“Now YOU can learn about retirement planning in plain English. Planning for retirement can be confusing. I cut through all the industry jargon so YOU can learn how to achieve your retirement goals.”
Have you ever had a friend tell you about the new “awesome” restaurant in town? And they are all-in “gung-ho” about it? So much so that they can’t see how anybody in their right mind would not think this is the best restaurant in town.
I have. And it wasn’t just one person. It was a lot of people that loved this restaurant. So my wife and I ate there one night.
It. Was. Awful.
Either they ran out of their normally served food and were heating up TV dinners, or everyone in my town had forgotten what good food tasted like.
It wasn’t for me. Not my cup of tea.
Everyone is different. Everyone has different tastes.
Not only that, but when it comes to a retirement investment plan, everyone has different needs.
Since you are different from everyone else, the same investment that is perfect for someone else may not be good for you.
So here is a list of 5 things that make a retirement investment good for you
#1: It meets your needs
If you are a racecar driver, you have different needs in what your car should provide. If you are a young family with 4 children, you don’t need a truck, you need a minivan. And if you work in construction you don’t need a hatchback. You need a rugged truck.
This same principle applies to investments.
If you have a lot of guaranteed retirement income sources that easily cover your monthly retirement expenses, you probably don’t need an immediate annuity that pays you additional income.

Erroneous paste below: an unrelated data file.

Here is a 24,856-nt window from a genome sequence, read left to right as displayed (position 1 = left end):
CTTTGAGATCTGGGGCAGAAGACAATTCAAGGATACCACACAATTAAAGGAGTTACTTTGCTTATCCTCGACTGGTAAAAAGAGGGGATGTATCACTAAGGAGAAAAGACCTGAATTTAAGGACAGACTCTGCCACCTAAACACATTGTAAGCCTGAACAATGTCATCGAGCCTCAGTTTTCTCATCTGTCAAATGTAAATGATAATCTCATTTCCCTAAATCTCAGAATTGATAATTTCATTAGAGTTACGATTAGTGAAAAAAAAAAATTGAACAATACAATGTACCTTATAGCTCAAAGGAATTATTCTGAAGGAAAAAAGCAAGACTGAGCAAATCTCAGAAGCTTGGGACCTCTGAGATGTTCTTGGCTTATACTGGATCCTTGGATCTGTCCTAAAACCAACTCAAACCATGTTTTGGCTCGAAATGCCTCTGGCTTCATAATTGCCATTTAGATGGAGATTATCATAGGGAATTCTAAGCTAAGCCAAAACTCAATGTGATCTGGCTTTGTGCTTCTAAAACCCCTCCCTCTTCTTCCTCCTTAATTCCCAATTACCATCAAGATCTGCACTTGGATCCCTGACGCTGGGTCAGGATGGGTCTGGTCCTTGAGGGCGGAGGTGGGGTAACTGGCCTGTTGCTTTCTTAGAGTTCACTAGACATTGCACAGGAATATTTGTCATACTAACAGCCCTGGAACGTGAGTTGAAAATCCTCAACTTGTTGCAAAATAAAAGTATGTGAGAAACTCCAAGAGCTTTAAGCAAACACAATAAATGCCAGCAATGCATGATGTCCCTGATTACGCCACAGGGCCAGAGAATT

And if you are so risk averse that you can’t stand even a small decline in your portfolio value of 5%, then you probably don’t need to have money invested in the market.
A retirement investment will be good for you if it meets your needs. If it doesn’t, then you don’t need it. Even if it is perfect for someone else, it may not be right for you.
#2: It is something you feel comfortable owning
One of the hip fashion things nowadays is “skinny jeans.” At least that’s what I’m told. These are tight jeans.
Here’s a story: I had to buy some new jeans last year. I really liked my current pair, but they were worn out. So I looked at the size of them, and I looked at the style and specific number of the jeans. I then hopped online and ordered two pair.
When they arrived… they were skinny jeans. They hugged every inch of my legs.
What had happened? Apparently the manufacturer had changed the “cut” of the specific style of jeans. It seems “relaxed” fit means something entirely different today than it did in the past.
I sent the jeans back.
I didn’t care what the current fashion trend was. I didn’t feel comfortable wearing these jeans.
With investments it can be the same way. Everyone has their reasons for not wanting to own a certain type of investment.
- Rental real estate? “No way am I dealing with renters!”
- Annuities? “I read someone say that they all stink so I don’t want one!”
- Mutual funds? “I’m not putting any of my money at risk in this crazy market!”
- Cash? “Banks won’t pay me anything for cash. I’m not holding much of it!”
You get the idea. Everyone is different and has their reasons for feeling a certain way. And very often the reasons are quite valid, based on years of experience of things that have happened to them in the past.
A retirement investment is not good for you if you do not feel comfortable owning it.
#3: It fits into your overall financial plan
If you put a plan together that works and you are comfortable with it, the investments inside the plan must work together to achieve your goals.
If you (and your financial advisor) put together a plan that is projected to work for you, then you want to make sure you don’t mess up the plan by replacing an investment inside the portfolio without much consideration.
Your portfolio may be projected to generate “X” amount in returns over a 30 year period. If you sell some of the highest growth potential investments in it and buy something very conservative, this may cause your portfolio to not generate the necessary growth.